Tuesday 06-02-2018 - 17:18
Today, we launch our Students’ Drug Survey to learn more about students’ attitudes towards and experiences of drug use to inform our welfare and campaigning work, and to provide advice and support for both cis and trans students.
Tell us your experiences of using drugs.
We are both very excited to announce the launch of the Students’ Drug Survey; the first ever comprehensive national study seeking to understand the nature of students’ drug use in order to ensure that our students’ unions, and our movement, can better support students who use drugs.
We know that young people tend to use drugs at higher rates than the rest of the population yet there is surprisingly little research exploring students’ attitudes and experiences in the UK. Sensationalist press might portray us as being part of a hedonistic drug taking party culture but the reality is much more complex. Students use drugs for a multitude of reasons and in all sorts of environments but as a movement, we are not that great at talking openly about them. What’s more, stigma and fear of punishment prevents people who have bad experiences of drugs or who use them problematically from coming forward and seeking help. This is without even considering the political context; the marketisation of education has led to increased stress and financial precarity for students, in this climate drug use could become a way of escapism.
The fact is that we do not know enough about why students use drugs and how they are affected by them. The education sector is diverse in its response to student drug use; some institutions operate zero tolerance policies towards drug use whilst others seek to provide support and help where it is needed. Students’ unions are similarly diverse, some provide good quality information and advice around drugs whereas others are reluctant to engage in open and honest dialogue when it comes to illegal substances. Silence around drugs is damaging; it prevents us from learning responsible behaviours and promoting healthy attitudes.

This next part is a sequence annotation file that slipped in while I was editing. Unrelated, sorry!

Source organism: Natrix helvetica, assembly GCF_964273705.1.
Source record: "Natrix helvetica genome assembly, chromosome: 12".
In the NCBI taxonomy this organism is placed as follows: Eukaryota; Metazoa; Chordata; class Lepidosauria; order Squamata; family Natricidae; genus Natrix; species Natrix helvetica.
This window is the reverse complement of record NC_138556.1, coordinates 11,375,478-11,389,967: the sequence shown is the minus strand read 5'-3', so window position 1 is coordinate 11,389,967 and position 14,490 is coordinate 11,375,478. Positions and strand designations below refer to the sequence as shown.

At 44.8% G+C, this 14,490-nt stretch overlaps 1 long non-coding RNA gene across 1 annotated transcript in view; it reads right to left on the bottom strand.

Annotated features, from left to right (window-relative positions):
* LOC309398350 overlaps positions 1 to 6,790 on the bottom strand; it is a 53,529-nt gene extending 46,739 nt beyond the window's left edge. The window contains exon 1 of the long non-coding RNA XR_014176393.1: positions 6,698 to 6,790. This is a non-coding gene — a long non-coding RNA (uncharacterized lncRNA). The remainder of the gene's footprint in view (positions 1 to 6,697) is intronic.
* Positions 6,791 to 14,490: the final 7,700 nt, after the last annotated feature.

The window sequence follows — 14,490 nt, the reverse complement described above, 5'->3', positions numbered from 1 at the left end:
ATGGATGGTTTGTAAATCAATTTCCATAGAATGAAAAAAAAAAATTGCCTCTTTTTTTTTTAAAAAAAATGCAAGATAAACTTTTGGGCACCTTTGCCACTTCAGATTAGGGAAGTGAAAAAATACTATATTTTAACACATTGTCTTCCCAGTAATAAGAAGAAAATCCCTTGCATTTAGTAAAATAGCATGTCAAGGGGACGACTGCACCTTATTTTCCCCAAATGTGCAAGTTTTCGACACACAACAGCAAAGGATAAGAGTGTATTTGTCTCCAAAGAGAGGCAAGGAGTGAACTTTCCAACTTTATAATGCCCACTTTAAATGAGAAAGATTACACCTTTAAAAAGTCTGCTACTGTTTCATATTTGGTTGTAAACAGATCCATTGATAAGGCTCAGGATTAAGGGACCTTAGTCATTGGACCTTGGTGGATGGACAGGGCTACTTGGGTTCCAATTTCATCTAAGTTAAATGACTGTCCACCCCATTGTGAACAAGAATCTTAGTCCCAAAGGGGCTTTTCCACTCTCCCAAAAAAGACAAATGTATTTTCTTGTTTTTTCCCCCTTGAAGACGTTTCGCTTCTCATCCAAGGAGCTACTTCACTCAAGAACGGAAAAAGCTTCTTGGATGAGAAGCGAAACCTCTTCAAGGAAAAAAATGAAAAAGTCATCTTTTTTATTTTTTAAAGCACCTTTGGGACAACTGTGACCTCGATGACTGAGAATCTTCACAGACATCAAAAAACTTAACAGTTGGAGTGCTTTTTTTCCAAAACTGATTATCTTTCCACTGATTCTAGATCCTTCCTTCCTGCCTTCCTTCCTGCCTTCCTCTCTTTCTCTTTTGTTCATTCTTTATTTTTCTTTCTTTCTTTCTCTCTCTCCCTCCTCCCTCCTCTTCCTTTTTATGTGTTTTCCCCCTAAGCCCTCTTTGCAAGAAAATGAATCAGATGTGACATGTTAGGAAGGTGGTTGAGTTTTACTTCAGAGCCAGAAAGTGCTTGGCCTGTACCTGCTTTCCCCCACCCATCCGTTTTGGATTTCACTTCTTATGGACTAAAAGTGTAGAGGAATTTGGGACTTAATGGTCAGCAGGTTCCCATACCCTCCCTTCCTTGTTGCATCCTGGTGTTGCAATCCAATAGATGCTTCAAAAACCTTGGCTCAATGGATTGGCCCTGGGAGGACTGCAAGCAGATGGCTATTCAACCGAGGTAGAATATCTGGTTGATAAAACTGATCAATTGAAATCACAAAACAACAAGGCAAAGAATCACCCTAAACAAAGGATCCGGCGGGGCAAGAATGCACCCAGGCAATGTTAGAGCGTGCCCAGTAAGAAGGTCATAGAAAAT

Run in partnership with drug charity Release, this piece of research is an important step in ensuring our policies are based on current and credible evidence and our practices have the best interests of students at their heart, which means an approach that prioritises our access to education and makes our campuses safe. We understand that the culture of secrecy, silence and stigma around drug use means it can be difficult to talk about so we would like to emphasise that all survey responses will be used anonymously and treated non-judgmentally. We do not approach this study as one about morals, we simply want to learn about how drugs, drug policy and drug laws impact you, so as a movement we can begin to reduce those harms, support students who use drugs and enable them to stay in education.
Students who experience marginalisation are disproportionately impacted by drug policies and laws around the globe and the little data we have points to trans people being more at risk of drug-related harms than their cis (non-trans) counterparts. We know that the trans community often faces greater challenges accessing healthcare and social support, and that the way some hormonal preparations are dealt with under the Misuse of Drugs Act 1971 has the potential to criminalise trans people. This survey will therefore have a specific section for trans students to complete which aims to learn about your access to healthcare and your experiences of gatekeeping and criminalisation. Trans respondents will also be asked if they wish to participate in follow-up focus groups which we will be organising to explore these issues in more detail and build a deeper picture of drugs within the trans community.
It’s really important that both trans and cis (non-trans) students from FE and HE institutions fill in this survey and help us to shape drug policy and drug culture on our campuses. Please share widely too!
If you have any questions about this piece of research, get in touch.
Jess Bradley and Izzy Lenga
NUS Trans Officer and NUS VP Welfare